Dennis Thomas v. Timothy Keith, Warden
UNPUBLISHED OPINION FILED. [13-30998 Affirmed ] Judge: EGJ , Judge: RHB , Judge: PRO Mandate pull date is 04/17/2015 [13-30998]
Date Filed: 03/27/2015
IN THE UNITED STATES COURT OF APPEALS
FOR THE FIFTH CIRCUIT
United States Court of Appeals
March 27, 2015
DENNIS D. THOMAS,
Lyle W. Cayce
Petitioner - Appellant
Respondent - Appellee
Appeal from the United States District Court
for the Western District of Louisiana
USDC No. 5:12-CV-575
Before JOLLY, BARKSDALE, and OWEN, Circuit Judges.
PER CURIAM: *
Pursuant to the requisite certificate of appealability, and proceeding pro
se, Dennis D. Thomas, Louisiana prisoner # 533237, challenges the dismissal
of his habeas-corpus application contesting his conviction for manslaughter.
Thomas asserts the court erred in concluding his ineffective-assistance-ofcounsel claims are procedurally barred because of the state appellate court’s
reliance on his failure to comply with a briefing rule.
Pursuant to 5th Cir. R. 47.5, the court has determined that this opinion should not
be published and is not precedent except under the limited circumstances set forth in 5th Cir.
Date Filed: 03/27/2015
This court does not reach that question. Instead, and as respondent
asserts correctly, the judgment must be affirmed because Thomas failed to
exhaust his ineffective-assistance-of-counsel claims by fairly presenting them
to the Louisiana Supreme Court prior to seeking federal habeas relief. 28
U.S.C. § 2254(b)(1)(A); Baldwin v. Reese, 541 U.S. 27, 29 (2004). Thomas has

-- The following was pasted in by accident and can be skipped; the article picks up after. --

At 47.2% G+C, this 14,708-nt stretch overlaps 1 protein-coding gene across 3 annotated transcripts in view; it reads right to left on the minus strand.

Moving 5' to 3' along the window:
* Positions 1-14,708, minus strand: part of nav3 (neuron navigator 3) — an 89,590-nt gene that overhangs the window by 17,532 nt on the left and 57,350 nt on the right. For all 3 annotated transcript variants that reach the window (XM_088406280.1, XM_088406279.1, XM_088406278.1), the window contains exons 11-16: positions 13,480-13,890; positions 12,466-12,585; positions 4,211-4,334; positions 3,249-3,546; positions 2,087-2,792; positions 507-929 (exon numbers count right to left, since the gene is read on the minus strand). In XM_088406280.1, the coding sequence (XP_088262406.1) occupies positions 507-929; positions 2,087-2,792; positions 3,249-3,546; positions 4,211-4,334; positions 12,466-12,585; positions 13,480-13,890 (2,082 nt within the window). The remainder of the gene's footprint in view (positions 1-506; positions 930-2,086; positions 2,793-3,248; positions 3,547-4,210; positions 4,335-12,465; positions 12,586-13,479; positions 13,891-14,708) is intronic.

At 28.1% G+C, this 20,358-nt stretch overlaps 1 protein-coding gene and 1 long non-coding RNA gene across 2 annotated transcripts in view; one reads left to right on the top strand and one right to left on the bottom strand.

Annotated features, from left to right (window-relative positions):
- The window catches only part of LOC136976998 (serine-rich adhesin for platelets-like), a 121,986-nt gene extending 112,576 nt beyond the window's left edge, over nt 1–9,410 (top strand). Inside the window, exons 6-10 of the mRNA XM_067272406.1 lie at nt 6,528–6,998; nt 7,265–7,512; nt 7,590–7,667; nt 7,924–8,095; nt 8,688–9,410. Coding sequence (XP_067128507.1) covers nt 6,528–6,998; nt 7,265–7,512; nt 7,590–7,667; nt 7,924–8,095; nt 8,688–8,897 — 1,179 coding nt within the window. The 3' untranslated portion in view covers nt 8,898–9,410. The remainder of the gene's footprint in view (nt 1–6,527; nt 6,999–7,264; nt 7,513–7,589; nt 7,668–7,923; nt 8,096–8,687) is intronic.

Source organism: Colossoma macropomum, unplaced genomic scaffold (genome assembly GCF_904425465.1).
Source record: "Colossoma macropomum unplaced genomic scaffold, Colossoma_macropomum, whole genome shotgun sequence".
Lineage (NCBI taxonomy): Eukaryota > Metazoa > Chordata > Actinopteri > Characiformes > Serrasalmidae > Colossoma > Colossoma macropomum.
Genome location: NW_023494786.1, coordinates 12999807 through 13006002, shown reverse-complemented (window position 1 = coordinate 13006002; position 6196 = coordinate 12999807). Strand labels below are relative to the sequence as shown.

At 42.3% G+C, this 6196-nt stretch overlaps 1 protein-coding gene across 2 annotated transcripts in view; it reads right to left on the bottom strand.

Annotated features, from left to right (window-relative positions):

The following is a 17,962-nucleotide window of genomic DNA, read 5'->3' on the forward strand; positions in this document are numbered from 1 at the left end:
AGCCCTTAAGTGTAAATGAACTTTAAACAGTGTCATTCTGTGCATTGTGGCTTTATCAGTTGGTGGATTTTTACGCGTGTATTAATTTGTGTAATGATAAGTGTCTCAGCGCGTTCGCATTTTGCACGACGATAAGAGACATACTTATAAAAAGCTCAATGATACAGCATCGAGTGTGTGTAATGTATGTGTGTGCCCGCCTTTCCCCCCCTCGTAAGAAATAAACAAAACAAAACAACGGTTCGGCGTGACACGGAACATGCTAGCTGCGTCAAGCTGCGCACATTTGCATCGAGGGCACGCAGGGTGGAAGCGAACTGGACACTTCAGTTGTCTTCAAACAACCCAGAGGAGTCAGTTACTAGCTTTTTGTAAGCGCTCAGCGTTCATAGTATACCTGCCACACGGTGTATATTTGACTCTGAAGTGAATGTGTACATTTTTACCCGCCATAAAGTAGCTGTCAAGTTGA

not filed a reply brief and has not shown that, if he returns to state court in an
effort to exhaust, the state courts will not find his constitutional claims barred
as successive and untimely. See Sones v. Hargett, 61 F.3d 410, 416-18 (5th Cir.
Thomas contends his appellate attorney failed to assert his ineffectiveassistance-of-counsel claims in his application for discretionary review in the
state supreme court.
Appellate counsel are not required to raise every
nonfrivolous issue, and Thomas does not explain why his attorney’s failure to
raise his ineffective-assistance-of-trial-counsel claims was professionally
unreasonable or affected the fundamental fairness of the entire proceedings.
E.g., Givens v. Cockrell, 265 F.3d 306, 310 (5th Cir. 2001). He has also not
shown cause and actual prejudice excusing his failure to exhaust on some other
basis, or that the failure to consider his constitutional claims will result in
a fundamental miscarriage of justice. Coleman v. Thompson, 501 U.S. 722, 750
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